In 1987, I was still at secondary school. I loved geography lessons, particularly physical geography, and specifically meteorology. I always thought that I would become a climatologist.
Then the “Storm of ’87” struck, and it changed everything for me.
I was lucky enough that my Geography teacher had won a grant to install a satellite dish on the school roof, through which we could download Meteosat and AVHRR imagery. When I say ‘download’, we couldn’t actually save anything – images were held in a local memory for a couple of hours, but if you wanted a copy of the image, you had to print it out on a 10 cm by 10 cm printer. Oh, and the images were in greyscale, displayed on a green screen. And you watched them come in … one … line … at … a … time.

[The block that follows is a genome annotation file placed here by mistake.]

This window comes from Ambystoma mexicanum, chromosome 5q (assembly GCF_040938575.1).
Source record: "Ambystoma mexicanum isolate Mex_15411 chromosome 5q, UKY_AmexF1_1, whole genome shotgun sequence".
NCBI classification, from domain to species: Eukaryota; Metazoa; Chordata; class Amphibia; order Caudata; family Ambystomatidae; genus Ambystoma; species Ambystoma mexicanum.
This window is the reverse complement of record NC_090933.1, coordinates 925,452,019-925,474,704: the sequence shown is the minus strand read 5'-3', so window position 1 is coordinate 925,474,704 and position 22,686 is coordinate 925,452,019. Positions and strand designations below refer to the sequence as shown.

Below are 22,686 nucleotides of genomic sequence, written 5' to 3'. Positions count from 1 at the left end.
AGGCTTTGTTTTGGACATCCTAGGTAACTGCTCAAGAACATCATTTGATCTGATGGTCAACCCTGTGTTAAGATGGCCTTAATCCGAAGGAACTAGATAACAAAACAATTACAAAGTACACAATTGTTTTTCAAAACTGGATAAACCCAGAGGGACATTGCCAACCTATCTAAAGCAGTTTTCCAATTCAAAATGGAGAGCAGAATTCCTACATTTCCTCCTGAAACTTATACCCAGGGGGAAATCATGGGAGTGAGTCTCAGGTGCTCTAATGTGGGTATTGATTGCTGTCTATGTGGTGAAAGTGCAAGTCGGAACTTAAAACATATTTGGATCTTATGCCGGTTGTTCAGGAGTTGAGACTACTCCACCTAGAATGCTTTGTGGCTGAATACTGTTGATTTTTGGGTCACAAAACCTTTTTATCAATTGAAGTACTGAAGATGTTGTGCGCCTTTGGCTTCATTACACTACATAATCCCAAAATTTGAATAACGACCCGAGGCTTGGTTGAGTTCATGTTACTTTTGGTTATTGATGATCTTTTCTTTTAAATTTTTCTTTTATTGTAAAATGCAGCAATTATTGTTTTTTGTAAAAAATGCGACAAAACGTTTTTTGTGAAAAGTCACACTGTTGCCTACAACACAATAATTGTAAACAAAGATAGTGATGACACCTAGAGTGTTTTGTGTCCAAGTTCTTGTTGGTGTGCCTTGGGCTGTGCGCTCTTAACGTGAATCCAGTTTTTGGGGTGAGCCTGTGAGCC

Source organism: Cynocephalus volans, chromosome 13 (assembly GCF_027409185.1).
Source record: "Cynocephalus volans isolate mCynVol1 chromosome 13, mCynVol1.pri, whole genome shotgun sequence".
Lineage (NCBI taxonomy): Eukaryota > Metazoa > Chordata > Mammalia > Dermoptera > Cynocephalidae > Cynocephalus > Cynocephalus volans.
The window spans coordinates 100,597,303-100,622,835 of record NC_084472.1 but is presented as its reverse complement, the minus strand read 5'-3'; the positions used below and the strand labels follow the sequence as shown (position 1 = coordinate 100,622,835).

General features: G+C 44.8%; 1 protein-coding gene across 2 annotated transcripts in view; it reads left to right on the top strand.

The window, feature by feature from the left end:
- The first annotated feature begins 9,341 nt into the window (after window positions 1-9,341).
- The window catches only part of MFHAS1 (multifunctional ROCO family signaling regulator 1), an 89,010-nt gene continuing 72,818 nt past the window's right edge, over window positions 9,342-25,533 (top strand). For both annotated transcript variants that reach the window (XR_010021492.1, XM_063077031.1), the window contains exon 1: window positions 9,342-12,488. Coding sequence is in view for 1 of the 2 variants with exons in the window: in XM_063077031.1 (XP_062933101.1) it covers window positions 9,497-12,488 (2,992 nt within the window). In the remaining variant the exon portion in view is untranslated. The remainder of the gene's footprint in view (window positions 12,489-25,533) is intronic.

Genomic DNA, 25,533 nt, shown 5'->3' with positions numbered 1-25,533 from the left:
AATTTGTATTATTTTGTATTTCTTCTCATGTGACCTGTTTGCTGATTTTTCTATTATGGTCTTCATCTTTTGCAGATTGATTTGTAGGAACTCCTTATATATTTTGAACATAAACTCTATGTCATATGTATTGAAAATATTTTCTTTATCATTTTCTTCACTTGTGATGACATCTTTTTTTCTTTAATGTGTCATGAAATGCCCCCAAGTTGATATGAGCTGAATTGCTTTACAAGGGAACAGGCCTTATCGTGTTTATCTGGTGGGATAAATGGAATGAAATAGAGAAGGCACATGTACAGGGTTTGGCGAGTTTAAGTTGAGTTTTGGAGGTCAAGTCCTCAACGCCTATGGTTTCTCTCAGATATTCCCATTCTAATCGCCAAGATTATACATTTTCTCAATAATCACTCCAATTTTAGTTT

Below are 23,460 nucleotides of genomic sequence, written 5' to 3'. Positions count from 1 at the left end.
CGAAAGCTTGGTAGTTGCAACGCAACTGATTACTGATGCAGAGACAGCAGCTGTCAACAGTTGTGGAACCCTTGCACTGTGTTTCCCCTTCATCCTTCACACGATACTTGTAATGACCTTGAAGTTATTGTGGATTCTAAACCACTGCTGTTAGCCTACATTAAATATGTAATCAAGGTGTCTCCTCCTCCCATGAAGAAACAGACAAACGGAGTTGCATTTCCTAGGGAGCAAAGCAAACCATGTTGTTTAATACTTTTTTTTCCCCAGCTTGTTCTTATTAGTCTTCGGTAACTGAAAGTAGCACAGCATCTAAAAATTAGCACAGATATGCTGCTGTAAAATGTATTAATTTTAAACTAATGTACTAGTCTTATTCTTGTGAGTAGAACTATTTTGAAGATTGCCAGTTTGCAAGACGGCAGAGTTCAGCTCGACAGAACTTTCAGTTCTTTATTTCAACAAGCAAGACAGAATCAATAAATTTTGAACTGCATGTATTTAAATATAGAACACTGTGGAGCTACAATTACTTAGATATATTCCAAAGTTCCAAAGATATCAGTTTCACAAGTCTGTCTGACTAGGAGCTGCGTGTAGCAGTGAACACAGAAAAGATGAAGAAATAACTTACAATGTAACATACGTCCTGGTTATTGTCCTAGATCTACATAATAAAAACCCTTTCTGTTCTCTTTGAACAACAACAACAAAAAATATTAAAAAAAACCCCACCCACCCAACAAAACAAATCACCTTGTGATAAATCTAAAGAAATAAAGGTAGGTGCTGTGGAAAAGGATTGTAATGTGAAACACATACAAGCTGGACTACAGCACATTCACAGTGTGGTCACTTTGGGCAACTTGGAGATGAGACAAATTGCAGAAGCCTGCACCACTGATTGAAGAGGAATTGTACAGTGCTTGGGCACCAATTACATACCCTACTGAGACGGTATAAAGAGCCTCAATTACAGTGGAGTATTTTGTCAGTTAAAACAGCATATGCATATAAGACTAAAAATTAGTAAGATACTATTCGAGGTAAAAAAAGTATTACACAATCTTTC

But for me, it transformed the way I looked at the world. I was able to see “the Storm” out in the Atlantic, as well as collect imagery of it on its way over the UK. I could map cloud fronts, and air masses, and link it through to weather maps in the newspapers. I was able to look down on this phenomenal atmospheric disturbance, as if I was in space myself, and link the images I saw to the damage that occurred in my home town.
Earth observation (EO) and meteorology/climatology has changed immeasurably since 1987 (see this BBC article) but my passion for EO and interest in the amazing data that comes from satellites remains. And I see that so many more people have that too, driven by the deluge of high quality satellite derived data and the models and computing power that is available to work with it.
I love remote sensing and physical geography, and I love the fact that the data I analyse at Geoger can always be rooted in a real-world physical event.